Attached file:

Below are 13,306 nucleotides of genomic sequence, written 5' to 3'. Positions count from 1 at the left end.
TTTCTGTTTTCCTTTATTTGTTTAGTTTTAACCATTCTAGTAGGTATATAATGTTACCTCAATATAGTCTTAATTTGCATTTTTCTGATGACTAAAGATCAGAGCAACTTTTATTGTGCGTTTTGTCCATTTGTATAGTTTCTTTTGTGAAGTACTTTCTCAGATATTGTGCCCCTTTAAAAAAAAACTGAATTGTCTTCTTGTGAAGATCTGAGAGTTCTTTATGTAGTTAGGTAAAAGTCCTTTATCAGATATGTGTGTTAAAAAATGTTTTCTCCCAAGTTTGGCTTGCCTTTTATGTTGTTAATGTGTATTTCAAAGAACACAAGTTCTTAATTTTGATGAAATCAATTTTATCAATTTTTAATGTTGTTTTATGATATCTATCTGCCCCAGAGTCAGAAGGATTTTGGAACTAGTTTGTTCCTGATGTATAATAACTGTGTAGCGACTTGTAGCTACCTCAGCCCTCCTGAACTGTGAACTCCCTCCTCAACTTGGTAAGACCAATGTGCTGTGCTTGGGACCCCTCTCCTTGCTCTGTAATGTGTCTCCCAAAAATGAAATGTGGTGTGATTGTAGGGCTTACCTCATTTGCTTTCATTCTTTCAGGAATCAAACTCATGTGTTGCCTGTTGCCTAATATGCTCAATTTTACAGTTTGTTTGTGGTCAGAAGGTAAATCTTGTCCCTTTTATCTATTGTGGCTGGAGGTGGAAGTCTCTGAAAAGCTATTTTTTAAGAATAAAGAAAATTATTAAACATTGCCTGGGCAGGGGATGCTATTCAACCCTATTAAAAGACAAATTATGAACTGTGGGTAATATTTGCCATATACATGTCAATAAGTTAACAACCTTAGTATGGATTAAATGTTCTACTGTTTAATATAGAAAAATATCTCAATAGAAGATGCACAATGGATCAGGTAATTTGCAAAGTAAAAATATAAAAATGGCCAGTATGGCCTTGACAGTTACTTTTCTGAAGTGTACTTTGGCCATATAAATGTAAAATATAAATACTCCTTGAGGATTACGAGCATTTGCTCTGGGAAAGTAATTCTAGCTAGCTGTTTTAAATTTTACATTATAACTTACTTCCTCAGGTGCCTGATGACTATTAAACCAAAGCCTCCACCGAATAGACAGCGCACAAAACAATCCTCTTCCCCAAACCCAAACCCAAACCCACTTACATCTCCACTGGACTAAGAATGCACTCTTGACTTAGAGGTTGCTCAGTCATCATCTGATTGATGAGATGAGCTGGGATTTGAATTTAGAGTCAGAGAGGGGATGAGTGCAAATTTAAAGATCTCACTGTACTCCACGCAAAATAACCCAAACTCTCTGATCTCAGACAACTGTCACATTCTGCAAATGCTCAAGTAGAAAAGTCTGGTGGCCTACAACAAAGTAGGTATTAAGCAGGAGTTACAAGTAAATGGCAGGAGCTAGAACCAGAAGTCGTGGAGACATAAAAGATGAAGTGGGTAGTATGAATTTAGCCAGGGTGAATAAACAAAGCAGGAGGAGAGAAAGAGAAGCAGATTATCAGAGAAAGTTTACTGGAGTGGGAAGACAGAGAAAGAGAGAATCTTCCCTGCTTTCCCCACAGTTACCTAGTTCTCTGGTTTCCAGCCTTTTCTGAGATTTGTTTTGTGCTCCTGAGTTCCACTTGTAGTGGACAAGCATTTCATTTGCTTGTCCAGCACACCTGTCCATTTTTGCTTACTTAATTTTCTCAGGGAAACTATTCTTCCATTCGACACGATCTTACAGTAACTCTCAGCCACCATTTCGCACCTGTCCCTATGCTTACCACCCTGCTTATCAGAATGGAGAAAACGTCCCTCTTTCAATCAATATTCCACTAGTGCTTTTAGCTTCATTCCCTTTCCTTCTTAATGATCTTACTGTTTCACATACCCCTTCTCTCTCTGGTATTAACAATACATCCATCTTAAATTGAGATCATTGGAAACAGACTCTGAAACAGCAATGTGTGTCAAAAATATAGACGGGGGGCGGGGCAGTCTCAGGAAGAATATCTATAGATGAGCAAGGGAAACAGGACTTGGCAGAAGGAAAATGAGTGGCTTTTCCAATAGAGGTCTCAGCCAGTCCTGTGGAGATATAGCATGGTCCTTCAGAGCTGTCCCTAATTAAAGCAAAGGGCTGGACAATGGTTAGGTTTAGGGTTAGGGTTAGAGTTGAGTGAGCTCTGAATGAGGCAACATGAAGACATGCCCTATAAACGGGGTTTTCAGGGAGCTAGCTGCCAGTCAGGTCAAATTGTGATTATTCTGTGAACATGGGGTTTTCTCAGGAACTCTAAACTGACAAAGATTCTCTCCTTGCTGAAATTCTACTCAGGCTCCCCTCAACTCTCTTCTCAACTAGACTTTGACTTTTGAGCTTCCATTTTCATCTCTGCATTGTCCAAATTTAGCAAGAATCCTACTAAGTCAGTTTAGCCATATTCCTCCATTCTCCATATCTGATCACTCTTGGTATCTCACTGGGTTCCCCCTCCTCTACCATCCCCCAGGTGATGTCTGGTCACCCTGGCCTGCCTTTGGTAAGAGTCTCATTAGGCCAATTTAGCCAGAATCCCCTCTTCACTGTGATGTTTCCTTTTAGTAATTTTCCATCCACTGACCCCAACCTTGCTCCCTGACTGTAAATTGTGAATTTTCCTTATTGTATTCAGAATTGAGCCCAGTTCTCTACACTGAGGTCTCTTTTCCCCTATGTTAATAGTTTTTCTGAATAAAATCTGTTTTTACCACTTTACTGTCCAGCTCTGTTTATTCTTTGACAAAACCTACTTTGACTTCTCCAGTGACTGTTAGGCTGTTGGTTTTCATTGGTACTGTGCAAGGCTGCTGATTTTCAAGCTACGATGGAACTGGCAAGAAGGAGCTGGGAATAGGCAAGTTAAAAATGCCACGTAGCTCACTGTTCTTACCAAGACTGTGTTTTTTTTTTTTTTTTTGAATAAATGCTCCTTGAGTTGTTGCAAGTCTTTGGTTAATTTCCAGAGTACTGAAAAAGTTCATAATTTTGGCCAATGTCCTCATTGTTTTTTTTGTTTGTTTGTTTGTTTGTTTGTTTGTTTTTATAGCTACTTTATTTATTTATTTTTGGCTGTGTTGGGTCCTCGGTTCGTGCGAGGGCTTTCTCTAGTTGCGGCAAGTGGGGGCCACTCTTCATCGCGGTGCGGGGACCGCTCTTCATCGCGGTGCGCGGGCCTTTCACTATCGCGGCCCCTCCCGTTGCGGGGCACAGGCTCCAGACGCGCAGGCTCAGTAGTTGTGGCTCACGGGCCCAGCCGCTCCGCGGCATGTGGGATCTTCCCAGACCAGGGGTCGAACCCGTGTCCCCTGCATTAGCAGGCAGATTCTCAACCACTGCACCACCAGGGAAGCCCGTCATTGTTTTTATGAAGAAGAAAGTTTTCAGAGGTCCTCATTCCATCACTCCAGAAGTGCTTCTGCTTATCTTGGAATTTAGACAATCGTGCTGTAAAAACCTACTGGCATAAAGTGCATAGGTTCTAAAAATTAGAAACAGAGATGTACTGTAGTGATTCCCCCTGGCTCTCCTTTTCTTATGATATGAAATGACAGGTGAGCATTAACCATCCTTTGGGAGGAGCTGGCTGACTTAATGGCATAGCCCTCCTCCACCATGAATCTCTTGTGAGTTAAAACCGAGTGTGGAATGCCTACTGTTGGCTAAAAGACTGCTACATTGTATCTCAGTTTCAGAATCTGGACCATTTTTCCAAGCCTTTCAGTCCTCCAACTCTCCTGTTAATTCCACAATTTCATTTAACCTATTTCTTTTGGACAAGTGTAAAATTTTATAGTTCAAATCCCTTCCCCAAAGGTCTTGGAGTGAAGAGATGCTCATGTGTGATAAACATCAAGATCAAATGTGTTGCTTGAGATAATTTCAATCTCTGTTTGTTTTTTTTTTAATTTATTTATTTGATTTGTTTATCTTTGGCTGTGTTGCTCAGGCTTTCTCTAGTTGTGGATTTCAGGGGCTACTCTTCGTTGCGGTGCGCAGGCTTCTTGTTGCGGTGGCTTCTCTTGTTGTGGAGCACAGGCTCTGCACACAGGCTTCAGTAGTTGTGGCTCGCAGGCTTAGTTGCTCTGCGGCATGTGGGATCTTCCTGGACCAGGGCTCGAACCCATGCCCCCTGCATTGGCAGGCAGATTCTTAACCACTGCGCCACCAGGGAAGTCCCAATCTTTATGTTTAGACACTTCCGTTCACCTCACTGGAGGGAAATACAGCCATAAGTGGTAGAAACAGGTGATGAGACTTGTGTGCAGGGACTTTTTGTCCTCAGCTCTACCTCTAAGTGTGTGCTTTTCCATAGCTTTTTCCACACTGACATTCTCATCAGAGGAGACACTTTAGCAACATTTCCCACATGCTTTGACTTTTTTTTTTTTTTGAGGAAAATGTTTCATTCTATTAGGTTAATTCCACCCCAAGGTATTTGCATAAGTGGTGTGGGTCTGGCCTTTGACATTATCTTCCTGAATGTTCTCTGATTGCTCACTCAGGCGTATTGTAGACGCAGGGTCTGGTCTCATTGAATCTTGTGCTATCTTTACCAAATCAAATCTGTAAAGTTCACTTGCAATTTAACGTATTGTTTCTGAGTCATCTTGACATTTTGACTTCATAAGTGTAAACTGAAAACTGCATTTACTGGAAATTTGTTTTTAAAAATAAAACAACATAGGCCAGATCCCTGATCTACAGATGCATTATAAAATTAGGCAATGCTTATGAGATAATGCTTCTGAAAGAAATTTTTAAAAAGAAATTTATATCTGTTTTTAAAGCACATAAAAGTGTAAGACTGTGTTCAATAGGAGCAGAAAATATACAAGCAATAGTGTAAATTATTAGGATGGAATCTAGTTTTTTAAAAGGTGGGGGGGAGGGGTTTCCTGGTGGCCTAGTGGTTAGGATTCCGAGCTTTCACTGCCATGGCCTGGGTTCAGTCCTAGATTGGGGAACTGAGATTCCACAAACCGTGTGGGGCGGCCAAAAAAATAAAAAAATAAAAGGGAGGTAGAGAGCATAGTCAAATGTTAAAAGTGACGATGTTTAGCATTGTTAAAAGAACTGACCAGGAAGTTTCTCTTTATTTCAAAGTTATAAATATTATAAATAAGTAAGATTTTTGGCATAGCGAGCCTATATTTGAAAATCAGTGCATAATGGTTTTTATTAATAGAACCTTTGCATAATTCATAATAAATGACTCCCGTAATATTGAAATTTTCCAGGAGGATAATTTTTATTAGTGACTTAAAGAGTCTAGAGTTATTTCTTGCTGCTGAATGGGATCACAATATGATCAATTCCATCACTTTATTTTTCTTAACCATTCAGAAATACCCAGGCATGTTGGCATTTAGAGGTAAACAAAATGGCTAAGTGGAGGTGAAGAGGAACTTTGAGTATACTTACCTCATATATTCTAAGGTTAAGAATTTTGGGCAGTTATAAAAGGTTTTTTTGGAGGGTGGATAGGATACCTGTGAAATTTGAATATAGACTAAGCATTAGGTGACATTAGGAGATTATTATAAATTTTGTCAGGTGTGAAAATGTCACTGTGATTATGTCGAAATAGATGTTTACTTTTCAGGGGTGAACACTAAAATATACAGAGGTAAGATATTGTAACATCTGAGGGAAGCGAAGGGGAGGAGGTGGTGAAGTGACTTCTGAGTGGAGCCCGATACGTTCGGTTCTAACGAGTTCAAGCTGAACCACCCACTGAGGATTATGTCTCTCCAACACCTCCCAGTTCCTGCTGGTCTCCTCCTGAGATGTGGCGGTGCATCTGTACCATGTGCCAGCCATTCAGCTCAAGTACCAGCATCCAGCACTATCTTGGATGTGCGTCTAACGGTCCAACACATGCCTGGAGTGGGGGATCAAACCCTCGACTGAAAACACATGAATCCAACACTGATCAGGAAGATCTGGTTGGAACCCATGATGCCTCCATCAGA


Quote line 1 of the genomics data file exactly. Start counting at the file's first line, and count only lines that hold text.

Below are 13,306 nucleotides of genomic sequence, written 5' to 3'. Positions count from 1 at the left end.